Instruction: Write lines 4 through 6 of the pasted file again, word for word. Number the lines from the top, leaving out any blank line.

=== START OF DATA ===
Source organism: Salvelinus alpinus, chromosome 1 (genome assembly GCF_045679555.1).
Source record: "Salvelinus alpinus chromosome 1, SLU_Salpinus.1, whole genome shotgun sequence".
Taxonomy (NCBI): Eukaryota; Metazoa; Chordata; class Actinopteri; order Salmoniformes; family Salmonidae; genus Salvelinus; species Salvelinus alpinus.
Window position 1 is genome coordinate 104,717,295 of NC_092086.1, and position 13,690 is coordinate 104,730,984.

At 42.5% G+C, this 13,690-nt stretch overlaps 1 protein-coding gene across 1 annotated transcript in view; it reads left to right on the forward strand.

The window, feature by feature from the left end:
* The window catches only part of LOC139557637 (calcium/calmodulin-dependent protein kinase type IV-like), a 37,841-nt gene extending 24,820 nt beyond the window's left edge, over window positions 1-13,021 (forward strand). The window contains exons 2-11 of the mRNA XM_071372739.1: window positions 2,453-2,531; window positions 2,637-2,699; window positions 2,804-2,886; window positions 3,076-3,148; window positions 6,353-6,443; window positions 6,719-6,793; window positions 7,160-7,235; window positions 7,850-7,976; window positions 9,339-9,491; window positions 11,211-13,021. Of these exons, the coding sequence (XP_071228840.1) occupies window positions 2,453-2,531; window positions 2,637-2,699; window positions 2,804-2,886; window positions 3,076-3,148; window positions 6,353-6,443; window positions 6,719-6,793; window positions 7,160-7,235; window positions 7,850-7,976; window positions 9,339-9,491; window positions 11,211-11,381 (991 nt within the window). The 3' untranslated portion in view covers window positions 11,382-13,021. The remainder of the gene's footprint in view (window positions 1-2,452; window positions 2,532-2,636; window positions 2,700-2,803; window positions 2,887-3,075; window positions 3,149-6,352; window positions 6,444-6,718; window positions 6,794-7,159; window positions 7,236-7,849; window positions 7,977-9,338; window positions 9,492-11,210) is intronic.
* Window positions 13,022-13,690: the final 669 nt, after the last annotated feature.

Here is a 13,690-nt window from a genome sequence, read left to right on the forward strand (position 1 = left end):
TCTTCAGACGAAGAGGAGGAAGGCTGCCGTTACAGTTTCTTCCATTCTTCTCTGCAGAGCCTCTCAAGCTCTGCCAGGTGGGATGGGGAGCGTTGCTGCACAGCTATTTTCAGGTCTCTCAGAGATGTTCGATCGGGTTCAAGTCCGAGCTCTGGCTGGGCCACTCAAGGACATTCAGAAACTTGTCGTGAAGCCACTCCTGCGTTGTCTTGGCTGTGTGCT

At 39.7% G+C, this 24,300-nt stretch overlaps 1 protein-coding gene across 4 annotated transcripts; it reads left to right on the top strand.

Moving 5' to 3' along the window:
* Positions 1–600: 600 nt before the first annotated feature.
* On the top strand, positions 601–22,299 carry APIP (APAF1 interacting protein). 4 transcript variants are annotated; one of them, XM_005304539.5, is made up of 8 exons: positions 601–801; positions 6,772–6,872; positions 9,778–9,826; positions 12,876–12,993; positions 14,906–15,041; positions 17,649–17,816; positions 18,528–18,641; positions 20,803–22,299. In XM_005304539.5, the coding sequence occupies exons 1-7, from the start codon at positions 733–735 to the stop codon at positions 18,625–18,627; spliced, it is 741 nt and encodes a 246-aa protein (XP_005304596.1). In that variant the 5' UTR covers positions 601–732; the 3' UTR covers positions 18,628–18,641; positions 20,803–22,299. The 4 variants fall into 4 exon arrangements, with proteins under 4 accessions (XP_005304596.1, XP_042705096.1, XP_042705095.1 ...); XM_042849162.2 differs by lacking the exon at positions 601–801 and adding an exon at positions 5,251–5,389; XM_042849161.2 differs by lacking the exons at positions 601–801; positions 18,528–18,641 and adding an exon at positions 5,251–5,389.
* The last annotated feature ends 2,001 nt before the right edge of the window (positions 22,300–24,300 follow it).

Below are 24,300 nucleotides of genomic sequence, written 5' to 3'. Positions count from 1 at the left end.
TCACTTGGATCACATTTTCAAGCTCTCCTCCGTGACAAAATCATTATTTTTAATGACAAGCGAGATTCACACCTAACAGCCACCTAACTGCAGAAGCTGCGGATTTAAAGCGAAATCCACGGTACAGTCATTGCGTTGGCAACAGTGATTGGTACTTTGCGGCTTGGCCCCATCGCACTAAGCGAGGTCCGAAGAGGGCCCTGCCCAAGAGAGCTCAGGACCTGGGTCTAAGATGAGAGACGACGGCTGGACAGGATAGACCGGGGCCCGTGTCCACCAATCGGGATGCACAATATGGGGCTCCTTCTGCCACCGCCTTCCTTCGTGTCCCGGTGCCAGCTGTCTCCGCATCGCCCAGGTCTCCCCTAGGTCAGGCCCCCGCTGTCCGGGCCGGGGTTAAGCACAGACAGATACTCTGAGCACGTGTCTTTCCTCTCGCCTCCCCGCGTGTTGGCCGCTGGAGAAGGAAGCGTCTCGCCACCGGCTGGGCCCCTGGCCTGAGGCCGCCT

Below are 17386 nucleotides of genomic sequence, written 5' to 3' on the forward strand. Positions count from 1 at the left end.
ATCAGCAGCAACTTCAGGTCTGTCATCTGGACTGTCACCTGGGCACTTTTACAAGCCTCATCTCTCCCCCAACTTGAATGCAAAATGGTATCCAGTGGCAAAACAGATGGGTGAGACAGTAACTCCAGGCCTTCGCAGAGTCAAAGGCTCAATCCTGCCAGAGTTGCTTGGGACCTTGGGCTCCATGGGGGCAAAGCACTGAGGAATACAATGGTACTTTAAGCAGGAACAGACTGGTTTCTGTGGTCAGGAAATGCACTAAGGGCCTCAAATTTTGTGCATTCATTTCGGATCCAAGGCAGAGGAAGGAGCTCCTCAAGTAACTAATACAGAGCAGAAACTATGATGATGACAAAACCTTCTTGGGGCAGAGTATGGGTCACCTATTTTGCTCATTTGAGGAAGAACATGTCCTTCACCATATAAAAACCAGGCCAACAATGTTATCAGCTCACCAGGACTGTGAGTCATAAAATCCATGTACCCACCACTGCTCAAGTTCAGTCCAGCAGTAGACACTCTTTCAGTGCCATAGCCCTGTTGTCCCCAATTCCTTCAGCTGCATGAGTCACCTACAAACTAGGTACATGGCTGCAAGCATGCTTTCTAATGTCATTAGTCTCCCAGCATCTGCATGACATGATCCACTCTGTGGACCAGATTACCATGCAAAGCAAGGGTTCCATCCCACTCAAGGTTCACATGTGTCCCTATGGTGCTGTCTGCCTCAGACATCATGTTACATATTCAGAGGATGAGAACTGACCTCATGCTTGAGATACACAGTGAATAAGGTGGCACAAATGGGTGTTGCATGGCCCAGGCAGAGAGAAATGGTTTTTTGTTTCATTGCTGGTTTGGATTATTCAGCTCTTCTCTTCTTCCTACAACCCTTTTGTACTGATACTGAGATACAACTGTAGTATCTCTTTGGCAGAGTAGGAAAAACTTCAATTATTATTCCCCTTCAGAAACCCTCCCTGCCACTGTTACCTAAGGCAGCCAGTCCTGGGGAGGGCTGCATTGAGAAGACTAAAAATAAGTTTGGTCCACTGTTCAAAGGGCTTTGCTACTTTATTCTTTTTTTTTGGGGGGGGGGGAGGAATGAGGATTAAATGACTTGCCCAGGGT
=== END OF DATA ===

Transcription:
Window position 1 is genome coordinate 104,717,295 of NC_092086.1, and position 13,690 is coordinate 104,730,984.

At 42.5% G+C, this 13,690-nt stretch overlaps 1 protein-coding gene across 1 annotated transcript in view; it reads left to right on the forward strand.

The window, feature by feature from the left end: